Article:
When will it snow?
Snow on snow on snow –
oh, first snow!
WHEN WILL IT SNOW? Text and illustrations by Bruce Hiscock. A classic tale of a young boy waiting for snow to arrive, while the wild animals near his home wait as well.
SNOW ON SNOW ON SNOW. Text by Cheryl Chapman; illustrations by Synthia Saint James. A boy and his dog enjoy a fun winter day together. Repetitive text inspired by Christina Rossetti’s lyrics for “In the Bleak Midwinter.” Bold, brightly-colored illustrations.
OH! Text by Kevin Henkes; illustrations by Laura Dronzek. A simple concept book about the variety of creatures that love to play in the snow. Gentle, luminous artwork.
FIRST SNOW. Text and illustrations by Emily Arnold McCully. A family of mice go sledding in the first snow of the season. The littlest mouse is afraid of the big hill, but soon finds her courage.
Out standing in the rain,
a long way away,
I saw the sea come in.
OUTSTANDING IN THE RAIN by Frank Viva – A rollicking, rhyming tale of a day at the amusement park. The bold illustrations include cut-outs for interactive fun.
A LONG WAY AWAY by Frank Viva – Take an imaginative trip from outer space down to the bottom of the sea. Or, start at the back of the book and reverse course.
Thanks to author Frank Viva. I think this is the first time I’ve used two books by the same author in one poem.
I SAW THE SEA COME IN by Alvin Tresselt and Roger Duvoisin – “Early in the morning, while the soft gray fog still hung in the sky, the little boy went down to the sea.” A timeless classic about the wonder of exploring.
The dandelion seed
up and down
over the green hills –
miles to go.
THE DANDELION SEED by Joseph Anthony and Cris Arbo – Where does a dandelion seed go when the wind takes it? Much farther than you would guess.
UP AND DOWN by Oliver Jeffers – In the sequel to LOST AND FOUND, a boy and a penguin learn about flying and friendship.
OVER THE GREEN HILLS by Rachel Isadora – Beautiful story and illustrations tell the tale of a young boy’s walk to see his grandmother in the South African countryside.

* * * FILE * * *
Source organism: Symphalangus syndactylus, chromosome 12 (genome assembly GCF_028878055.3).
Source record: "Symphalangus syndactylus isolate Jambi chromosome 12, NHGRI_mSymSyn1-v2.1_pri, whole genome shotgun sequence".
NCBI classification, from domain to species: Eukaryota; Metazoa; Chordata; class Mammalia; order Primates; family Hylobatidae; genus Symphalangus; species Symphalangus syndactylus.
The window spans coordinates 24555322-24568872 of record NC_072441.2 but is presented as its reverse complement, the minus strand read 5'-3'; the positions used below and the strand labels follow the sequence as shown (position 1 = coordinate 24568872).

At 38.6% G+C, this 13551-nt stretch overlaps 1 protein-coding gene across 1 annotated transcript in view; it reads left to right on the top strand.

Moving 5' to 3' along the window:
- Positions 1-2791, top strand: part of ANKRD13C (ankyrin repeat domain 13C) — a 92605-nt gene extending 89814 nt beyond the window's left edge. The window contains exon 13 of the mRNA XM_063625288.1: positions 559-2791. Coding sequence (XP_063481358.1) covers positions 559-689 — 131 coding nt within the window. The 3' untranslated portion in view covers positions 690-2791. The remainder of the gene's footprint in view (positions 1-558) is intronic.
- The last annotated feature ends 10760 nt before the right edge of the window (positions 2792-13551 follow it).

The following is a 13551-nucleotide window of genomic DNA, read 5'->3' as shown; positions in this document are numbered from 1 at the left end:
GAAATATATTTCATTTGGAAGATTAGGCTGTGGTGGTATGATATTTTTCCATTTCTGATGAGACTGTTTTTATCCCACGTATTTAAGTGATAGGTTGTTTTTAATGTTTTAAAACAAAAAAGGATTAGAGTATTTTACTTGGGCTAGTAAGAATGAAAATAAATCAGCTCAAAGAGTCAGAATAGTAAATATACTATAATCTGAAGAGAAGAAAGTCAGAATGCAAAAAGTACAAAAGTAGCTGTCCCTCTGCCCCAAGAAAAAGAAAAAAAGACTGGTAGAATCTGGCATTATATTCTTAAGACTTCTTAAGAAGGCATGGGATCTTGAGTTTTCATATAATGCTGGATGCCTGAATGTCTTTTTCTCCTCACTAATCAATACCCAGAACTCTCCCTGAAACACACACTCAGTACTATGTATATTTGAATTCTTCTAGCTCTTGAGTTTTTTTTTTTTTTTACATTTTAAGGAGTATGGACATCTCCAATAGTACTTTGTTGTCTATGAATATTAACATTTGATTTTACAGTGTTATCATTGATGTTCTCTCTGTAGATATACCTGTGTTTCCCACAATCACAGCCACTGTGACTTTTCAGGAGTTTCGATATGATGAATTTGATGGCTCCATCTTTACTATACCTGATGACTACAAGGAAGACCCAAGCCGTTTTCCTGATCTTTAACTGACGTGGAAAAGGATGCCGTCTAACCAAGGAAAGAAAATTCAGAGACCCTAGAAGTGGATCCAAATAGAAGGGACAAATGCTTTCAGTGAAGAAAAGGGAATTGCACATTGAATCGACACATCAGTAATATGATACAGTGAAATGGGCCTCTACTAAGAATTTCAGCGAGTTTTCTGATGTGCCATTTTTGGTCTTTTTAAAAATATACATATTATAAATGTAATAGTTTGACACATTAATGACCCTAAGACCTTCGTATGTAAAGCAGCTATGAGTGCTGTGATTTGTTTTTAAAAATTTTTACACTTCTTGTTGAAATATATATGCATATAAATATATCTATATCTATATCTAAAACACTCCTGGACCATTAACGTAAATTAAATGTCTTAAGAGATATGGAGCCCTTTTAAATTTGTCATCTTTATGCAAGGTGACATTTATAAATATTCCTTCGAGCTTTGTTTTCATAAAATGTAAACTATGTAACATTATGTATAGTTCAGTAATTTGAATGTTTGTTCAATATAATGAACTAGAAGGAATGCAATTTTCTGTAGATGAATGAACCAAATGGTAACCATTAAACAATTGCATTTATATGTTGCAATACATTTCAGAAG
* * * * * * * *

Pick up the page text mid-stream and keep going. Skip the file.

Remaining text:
MILES TO GO by Jamie Harper – A day in the life of a preschooler and his little car, with fun illustrations.
The best I have to
offer you is the small size
of the mosquitoes.
Haiku by Basho
Public Domain Photo by Vlieg via Wikimedia Commons
Poetry Friday is hosted today by Catherine M. Johnson. Visit her site to find many poetry links for the week.
Thank you to Carol at Carol’s Corner for explaining Poetry Friday to me. She shared this post by Tabatha Yeatts with me. It’s a great introduction to Poetry Friday, if you’re wondering how it works, too.
My contribution this week is a link to something small but wonderful. While thinking about the Poem Movie Challenge on Michelle Heidenrich Barnes’ blog, I came across this version of Claude McKay’s poem, THE TROPICS IN NEW YORK, on The Poetry Foundation’s site. The animation is gorgeous, and Ziggy Marley’s reading is unforgettable. I hope you’ll like it, too.
Claude McKay, Wikimedia Commons
Thanks to Michelle Heidenrich Barnes at Today’s Little Ditty for including my cinquain “Wading” in the Ditty of the Month Club. I’ve read so many wonderful poets’ cinquains this month on her blog.
I wrote “Wading” from memories of Little Peconic Bay on Long Island, where I fished, swam, and explored, as a child.
Another Little Peconic Bay cinquain:
my fishing line
into the restless bay.
I cast straight, but the current goes
2014, Monica Gudlewski. All rights reserved.
At her blog Today’s Little Ditty, poet Michelle H. Barnes just launched a project called the Ditty of the Month Club (DMC). It’s a fun way to get acquainted with authors, and experiment with poetry. Each month features a different author and poetic form.
May’s author is Laura Purdie Salas, whose latest book, “Water Can Be…” came out in April with Millbrook Press. May’s poetic form is cinquains; in particular, cinquains about water, and memories of water.
Michelle is taking submissions directly on her blog. She’ll feature some of the poems she receives on her blog, and all of them will be included in a round-up post at the end of the month.